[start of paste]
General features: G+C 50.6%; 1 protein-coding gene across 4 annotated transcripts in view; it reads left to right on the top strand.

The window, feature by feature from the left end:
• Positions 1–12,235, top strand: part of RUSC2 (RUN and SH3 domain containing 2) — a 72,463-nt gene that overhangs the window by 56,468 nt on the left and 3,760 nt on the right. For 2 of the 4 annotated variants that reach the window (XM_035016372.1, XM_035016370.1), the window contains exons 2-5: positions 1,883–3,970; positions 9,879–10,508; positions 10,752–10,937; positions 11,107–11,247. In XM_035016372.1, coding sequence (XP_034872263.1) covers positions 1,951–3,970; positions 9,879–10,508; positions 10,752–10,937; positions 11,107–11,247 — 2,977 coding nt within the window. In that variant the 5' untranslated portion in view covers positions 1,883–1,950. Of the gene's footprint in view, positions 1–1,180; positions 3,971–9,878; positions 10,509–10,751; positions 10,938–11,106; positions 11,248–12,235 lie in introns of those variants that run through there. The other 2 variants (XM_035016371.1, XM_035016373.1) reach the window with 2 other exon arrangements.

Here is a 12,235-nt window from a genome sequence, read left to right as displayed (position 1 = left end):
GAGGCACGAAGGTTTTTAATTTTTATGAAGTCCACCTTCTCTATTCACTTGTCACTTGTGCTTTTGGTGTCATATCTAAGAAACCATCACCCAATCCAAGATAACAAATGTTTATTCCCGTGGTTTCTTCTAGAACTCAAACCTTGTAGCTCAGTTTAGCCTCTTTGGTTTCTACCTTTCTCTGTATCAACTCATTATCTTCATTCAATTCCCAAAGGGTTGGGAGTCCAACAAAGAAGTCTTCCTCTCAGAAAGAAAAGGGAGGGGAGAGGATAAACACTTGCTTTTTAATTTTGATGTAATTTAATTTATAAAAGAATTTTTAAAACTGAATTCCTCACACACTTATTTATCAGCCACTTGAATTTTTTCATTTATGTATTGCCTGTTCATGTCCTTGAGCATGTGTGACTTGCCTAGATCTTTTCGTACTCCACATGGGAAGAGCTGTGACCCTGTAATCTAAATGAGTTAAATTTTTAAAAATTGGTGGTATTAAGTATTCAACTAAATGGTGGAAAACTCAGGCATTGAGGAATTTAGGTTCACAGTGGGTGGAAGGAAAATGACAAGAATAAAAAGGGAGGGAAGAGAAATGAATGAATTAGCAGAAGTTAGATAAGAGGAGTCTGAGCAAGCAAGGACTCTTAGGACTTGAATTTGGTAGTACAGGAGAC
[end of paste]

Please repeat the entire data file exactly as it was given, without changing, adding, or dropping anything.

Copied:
General features: G+C 50.6%; 1 protein-coding gene across 4 annotated transcripts in view; it reads left to right on the top strand.

The window, feature by feature from the left end:
• Positions 1–12,235, top strand: part of RUSC2 (RUN and SH3 domain containing 2) — a 72,463-nt gene that overhangs the window by 56,468 nt on the left and 3,760 nt on the right. For 2 of the 4 annotated variants that reach the window (XM_035016372.1, XM_035016370.1), the window contains exons 2-5: positions 1,883–3,970; positions 9,879–10,508; positions 10,752–10,937; positions 11,107–11,247. In XM_035016372.1, coding sequence (XP_034872263.1) covers positions 1,951–3,970; positions 9,879–10,508; positions 10,752–10,937; positions 11,107–11,247 — 2,977 coding nt within the window. In that variant the 5' untranslated portion in view covers positions 1,883–1,950. Of the gene's footprint in view, positions 1–1,180; positions 3,971–9,878; positions 10,509–10,751; positions 10,938–11,106; positions 11,248–12,235 lie in introns of those variants that run through there. The other 2 variants (XM_035016371.1, XM_035016373.1) reach the window with 2 other exon arrangements.

Here is a 12,235-nt window from a genome sequence, read left to right as displayed (position 1 = left end):
GAGGCACGAAGGTTTTTAATTTTTATGAAGTCCACCTTCTCTATTCACTTGTCACTTGTGCTTTTGGTGTCATATCTAAGAAACCATCACCCAATCCAAGATAACAAATGTTTATTCCCGTGGTTTCTTCTAGAACTCAAACCTTGTAGCTCAGTTTAGCCTCTTTGGTTTCTACCTTTCTCTGTATCAACTCATTATCTTCATTCAATTCCCAAAGGGTTGGGAGTCCAACAAAGAAGTCTTCCTCTCAGAAAGAAAAGGGAGGGGAGAGGATAAACACTTGCTTTTTAATTTTGATGTAATTTAATTTATAAAAGAATTTTTAAAACTGAATTCCTCACACACTTATTTATCAGCCACTTGAATTTTTTCATTTATGTATTGCCTGTTCATGTCCTTGAGCATGTGTGACTTGCCTAGATCTTTTCGTACTCCACATGGGAAGAGCTGTGACCCTGTAATCTAAATGAGTTAAATTTTTAAAAATTGGTGGTATTAAGTATTCAACTAAATGGTGGAAAACTCAGGCATTGAGGAATTTAGGTTCACAGTGGGTGGAAGGAAAATGACAAGAATAAAAAGGGAGGGAAGAGAAATGAATGAATTAGCAGAAGTTAGATAAGAGGAGTCTGAGCAAGCAAGGACTCTTAGGACTTGAATTTGGTAGTACAGGAGAC